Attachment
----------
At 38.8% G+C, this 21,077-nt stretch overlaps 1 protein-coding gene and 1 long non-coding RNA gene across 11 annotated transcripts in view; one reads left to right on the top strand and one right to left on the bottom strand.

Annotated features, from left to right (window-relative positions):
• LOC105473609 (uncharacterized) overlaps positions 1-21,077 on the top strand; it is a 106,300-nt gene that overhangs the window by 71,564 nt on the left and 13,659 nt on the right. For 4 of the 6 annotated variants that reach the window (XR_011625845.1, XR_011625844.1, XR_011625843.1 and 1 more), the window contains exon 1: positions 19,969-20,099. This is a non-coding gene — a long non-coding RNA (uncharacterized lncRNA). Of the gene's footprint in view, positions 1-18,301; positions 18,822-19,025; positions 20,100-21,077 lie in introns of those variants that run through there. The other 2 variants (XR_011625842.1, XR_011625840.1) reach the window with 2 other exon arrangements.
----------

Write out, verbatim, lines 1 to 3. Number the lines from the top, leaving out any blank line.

At 38.8% G+C, this 21,077-nt stretch overlaps 1 protein-coding gene and 1 long non-coding RNA gene across 11 annotated transcripts in view; one reads left to right on the top strand and one right to left on the bottom strand.

Annotated features, from left to right (window-relative positions):
• LOC105473609 (uncharacterized) overlaps positions 1-21,077 on the top strand; it is a 106,300-nt gene that overhangs the window by 71,564 nt on the left and 13,659 nt on the right. For 4 of the 6 annotated variants that reach the window (XR_011625845.1, XR_011625844.1, XR_011625843.1 and 1 more), the window contains exon 1: positions 19,969-20,099. This is a non-coding gene — a long non-coding RNA (uncharacterized lncRNA). Of the gene's footprint in view, positions 1-18,301; positions 18,822-19,025; positions 20,100-21,077 lie in introns of those variants that run through there. The other 2 variants (XR_011625842.1, XR_011625840.1) reach the window with 2 other exon arrangements.